Is, Was, Will Be
“Where is God?”
This is a question that gets tossed around quite a bit. It is a question which permeates the minds and hearts of individuals all around the world, regardless of religion.
In the time and state the world is in right now, as people all over are collectively suffering and questioning the sovereignty of God, everyone wants to believe He is there, and that He has a purpose. It can be difficult, though, to trust in God’s presence when chaos and strife run rampant, but we can’t say this is the first time Christians have had to trust in God when life was painful.
One of the most popular books in the Bible is the book of Revelation, though it isn’t necessarily popular because of the soothing feeling it generally brings. The book of Revelation is often sought after because of there is a sense of finality within the book. Even if the “answers” are veiled within Revelation, I think we often turn to the book just because there are answers within it.
However, the book of Revelation was not written simply to give Christians a “road map” to the end times, nor was it written to tell us all the ways God would destroy the world. The book of Revelation was written by a faithful adherent of Jesus, in a time when Christians all over the world were being killed for their belief in Him.
This book is essentially a book of hope. It is John’s “revelation” that no matter what chaos, pain, and strife the world experiences, God is still in control. John says as much in the prologue of his book.
“Look, he is coming with the clouds, and every eye will see him, even those who pierced him. And all the tribes of the earth will mourn over him. So it is to be. Amen.” (Revelation 1:7)
The book of Revelation is essentially a letter that John wrote to all the churches around the world who were suffering in the same way John was. Everyone who believed in Christ was facing difficulties in their faith as governments and rulers wanted to imprison and kill them for what they believed.
John was no different. In fact, it was while he was in exile, alone on an island in the middle of nowhere, that he received this vision from God and decided to share the hope of this vision with all the other believers.
I’m not sure that we always look at the book of Revelation as a book of hope, but it certainly is. As Christians gathered is secret all over the world to read this letter from John, their hearts would have skipped beats as they read the opening of the letter.
“Jesus is coming back? Everyone is going to witness Him? Even those who have persecuted Him and us?”
This was hopeful. This would be restoration. This was what Christians longed for. But when would it happen?
Unfortunately, it didn’t happen during John’s time. Which brings us to the question, “If God didn’t return to restore John and the other persecuted Christians from their suffering, then what makes this letter about restoration hopeful?”
I believe what we find in verse eight, is what makes verse seven so timeless.
“8 I am the Alpha and the Omega,” says the Lord God, “the one who is, who was, and who is to come, the Almighty.”
There are many attributes of God which make Him Almighty. However, it is the timeless nature of His being that we should find a particular level of peace in.
The world has had many ups and downs during the course of its existence. Humanity has had struggle after struggle. There has been calamity after calamity, persecution after persecution. However, amidst all the ever-changing variables of human existence, the single constant through it all has been God Almighty.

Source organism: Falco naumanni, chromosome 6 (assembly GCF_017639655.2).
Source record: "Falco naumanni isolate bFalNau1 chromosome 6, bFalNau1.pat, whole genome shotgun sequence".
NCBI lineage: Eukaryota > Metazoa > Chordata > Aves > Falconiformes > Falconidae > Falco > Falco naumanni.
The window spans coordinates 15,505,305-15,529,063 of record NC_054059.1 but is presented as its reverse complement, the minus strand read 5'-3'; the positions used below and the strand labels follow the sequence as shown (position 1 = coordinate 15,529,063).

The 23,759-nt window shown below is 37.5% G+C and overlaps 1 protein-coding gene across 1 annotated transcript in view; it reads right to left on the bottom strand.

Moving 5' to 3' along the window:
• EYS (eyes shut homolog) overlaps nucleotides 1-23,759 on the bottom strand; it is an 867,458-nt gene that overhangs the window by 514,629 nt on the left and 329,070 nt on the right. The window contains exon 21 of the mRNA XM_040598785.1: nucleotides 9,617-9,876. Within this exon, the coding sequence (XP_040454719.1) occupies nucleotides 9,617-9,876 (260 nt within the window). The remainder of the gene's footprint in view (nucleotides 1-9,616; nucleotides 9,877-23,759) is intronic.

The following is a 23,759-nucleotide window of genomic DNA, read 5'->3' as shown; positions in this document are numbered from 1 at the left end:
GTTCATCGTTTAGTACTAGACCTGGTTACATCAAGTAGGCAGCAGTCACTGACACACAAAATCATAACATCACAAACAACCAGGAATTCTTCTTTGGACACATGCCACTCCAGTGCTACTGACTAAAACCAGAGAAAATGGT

“How can we have hope in God, when John wrote these words about His return almost two-thousand years ago?”
Well, I’d say the Israelites probably wondered how they could have hope in God’s promises as they wandered through a barren wasteland for forty years. Noah probably had a lot of questions over the sovereignty of God as he was holed up inside a floating house with thousands of smelling animals around him for over a month. And for three days the disciples wondered where in the world God was after His divine messenger suffered an excruciating death.
The truth is, time and time again those who worship God have been faced with a crisis of faith, and time and time again God has proven His strength.
The God we worship is the same God who brought the Israelites out of Egypt and the Wilderness. The God we worship is the same God who parked the Ark on top of a mountain after the entire world was flooded. The God we worship is the same God who conquered death.
Sure, the book of Revelation may have a lot to say about the end of all things, but it has everything to say about the ultimate control of the God who is the same yesterday, today, and forever.
As Christians, we have the awesome opportunity to participate in worshiping a God who was just as active five-thousand years ago as He is today. And we can be confident in knowing that this God will continue being worshipped in all the days to come, and even when the days stop coming altogether.
So, “Where is God?”
He is in the same place He has always been, and will always be. He is sitting on His heavenly throne, He is filling the world with His Spirit, and He is permeating our hearts with His presence. In all things, let us trust in Him who has always been, and will never leave.
Questions for Reflection
1. The book of Revelation often creates anxiety within us, and sometimes may even cause fear and dread. Why do you think that is? Why is a book about the return of Christ so often only thought of as doom and destruction?
2. What hope and strength do you draw from the realization of God’s timeless nature?
3. How does knowing about the suffering of the author of Revelation, and all the Christians at the time of its original composition, help with facing a world still filled with suffering?